A group of tourists had a lucky escape after crashing their car into a cow in Te Kuiti last week. The cow and the car were not so lucky. Steve Braunias reports on the peculiarly winter plague of motorists crashing into escaped farm animals.

ight now, statistically, in June and July, because they're the darkest months of the year, is the likeliest time that just about the most gothic kind of road accident in New Zealand will happen - car versus cow, or horse, the animals suddenly looming out of the darkness in front of a motorist driving along a rural plain. There is no warning and no time to react. Typically, the impact will scoop the beast up on to the bonnet and smash it through the windscreen or it will land on and destroy the roof. The usual appalling physics of all crashes at speed apply, but with velocity and mass taking on the extra horror and weirdness of death or serious injury caused by an immense animal.

Six people have been killed in crashes with farm animals in the past five years. Police figures calculate a total of 1368 accidents involving livestock and other beasts. "We see some horrible things, mate, I'll tell you," says chief fire officer Alan Hickford, of Waverley in Taranaki. The most recent car-cow smash he attended was in April, when a campervan hit cattle which were thrown out of the back of a cattle truck.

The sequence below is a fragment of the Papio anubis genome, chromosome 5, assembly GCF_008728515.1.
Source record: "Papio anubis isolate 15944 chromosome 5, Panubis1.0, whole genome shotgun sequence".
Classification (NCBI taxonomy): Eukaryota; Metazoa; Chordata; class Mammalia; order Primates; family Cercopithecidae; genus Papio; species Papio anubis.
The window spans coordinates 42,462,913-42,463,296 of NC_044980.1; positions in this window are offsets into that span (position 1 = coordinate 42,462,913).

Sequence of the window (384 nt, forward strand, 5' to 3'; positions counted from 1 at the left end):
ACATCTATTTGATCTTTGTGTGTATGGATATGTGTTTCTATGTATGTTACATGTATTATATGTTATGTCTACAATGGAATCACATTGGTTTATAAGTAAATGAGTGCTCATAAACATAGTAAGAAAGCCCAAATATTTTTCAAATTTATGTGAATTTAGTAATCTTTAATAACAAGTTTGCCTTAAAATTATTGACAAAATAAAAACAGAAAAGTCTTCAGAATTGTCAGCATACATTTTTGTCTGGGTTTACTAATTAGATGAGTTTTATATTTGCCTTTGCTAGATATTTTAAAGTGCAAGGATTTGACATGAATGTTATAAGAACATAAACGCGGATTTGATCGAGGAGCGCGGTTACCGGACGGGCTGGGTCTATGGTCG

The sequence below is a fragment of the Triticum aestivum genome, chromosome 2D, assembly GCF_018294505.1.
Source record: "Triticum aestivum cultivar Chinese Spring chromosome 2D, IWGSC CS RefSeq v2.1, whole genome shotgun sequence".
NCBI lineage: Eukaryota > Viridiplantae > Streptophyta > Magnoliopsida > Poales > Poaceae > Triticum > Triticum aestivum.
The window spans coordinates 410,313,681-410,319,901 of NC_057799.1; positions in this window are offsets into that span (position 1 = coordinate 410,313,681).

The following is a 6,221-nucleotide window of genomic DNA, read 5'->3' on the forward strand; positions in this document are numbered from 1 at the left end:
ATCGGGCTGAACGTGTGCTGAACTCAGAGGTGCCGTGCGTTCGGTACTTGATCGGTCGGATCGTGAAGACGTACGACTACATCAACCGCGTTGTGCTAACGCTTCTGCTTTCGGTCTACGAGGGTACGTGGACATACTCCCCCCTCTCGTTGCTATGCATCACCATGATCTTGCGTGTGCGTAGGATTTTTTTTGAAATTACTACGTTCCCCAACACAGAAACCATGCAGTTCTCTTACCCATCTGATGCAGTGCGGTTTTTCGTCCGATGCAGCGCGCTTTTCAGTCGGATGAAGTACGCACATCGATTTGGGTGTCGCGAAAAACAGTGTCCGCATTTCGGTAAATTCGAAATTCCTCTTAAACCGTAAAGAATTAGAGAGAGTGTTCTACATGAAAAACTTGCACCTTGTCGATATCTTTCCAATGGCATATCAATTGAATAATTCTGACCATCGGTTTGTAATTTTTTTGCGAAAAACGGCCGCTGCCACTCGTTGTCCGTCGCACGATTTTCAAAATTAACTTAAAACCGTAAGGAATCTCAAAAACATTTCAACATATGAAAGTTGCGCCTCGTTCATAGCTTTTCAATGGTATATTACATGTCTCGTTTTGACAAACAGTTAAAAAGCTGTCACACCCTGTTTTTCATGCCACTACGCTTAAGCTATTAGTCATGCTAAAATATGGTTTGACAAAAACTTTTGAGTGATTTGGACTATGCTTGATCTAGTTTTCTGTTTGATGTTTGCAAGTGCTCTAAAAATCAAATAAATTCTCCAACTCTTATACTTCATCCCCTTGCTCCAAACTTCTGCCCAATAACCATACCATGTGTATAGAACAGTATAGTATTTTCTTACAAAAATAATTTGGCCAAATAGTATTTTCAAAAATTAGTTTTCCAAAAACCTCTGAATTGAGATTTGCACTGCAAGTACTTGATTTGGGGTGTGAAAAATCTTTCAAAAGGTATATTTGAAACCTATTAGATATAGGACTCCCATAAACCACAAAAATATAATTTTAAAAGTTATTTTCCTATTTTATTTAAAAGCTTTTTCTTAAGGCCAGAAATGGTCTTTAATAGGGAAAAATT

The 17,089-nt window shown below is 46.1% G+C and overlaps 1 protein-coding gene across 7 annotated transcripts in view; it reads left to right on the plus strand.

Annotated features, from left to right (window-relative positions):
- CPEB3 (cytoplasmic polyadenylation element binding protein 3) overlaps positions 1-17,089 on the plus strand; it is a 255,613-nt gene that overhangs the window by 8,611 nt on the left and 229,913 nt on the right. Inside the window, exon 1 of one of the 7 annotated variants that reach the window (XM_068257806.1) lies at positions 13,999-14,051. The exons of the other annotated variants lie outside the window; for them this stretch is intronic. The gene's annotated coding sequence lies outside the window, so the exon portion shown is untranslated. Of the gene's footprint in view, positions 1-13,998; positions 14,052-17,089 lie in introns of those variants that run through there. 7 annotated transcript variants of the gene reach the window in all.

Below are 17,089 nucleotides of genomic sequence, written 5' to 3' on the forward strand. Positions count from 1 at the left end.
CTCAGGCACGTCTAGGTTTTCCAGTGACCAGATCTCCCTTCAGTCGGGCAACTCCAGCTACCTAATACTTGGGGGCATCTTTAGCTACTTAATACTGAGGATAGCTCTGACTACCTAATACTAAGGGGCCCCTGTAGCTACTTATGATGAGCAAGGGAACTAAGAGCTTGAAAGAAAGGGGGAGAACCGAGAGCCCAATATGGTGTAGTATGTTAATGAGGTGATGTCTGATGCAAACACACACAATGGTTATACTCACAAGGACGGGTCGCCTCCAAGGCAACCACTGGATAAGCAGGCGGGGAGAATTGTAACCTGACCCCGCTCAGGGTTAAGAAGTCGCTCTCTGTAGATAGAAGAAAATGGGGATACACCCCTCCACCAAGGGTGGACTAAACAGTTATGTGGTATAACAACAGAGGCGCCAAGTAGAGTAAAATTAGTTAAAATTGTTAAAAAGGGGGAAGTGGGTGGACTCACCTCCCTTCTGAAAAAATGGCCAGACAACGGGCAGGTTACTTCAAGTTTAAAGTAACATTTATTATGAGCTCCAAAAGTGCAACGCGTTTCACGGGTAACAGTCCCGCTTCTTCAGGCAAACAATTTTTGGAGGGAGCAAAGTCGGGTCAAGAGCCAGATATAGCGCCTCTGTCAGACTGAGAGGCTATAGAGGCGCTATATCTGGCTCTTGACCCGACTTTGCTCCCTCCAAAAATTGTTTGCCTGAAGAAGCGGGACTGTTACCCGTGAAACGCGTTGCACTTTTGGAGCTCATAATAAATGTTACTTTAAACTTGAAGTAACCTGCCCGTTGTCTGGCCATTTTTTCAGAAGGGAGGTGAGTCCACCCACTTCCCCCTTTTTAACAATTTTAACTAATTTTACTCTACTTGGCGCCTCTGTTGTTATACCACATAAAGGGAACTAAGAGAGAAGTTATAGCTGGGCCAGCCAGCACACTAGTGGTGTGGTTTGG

It happened after dark. Five beasts fell from the truck. Two beasts were killed, one when it fell, the other after it hit the campervan. "It was still alive on the side of the road," said Hickford. "It had to be shot. One of the local farmers came and did it. Yeah."

As for the occupants, they were fortunate to escape injury.


"The driver walked away with a only a couple of little wee scratches on his leg, but pretty bloody shaken up, considering that on his right side of his leg, there was nothing left of the van. The crash took the front right-hand part of the suspension and everything right out.

"Yeah. Very, very lucky."

Yes, said the fire chief, he'd attended fatalities of this kind. "One time there was a cow that went through the windscreen of a car. The passenger was killed. [The cow] got out of a paddock in the middle of the night. If there's a cattle beast wandering around at night, they are bloody near impossible to see until you are just about on top of them. Very, very difficult."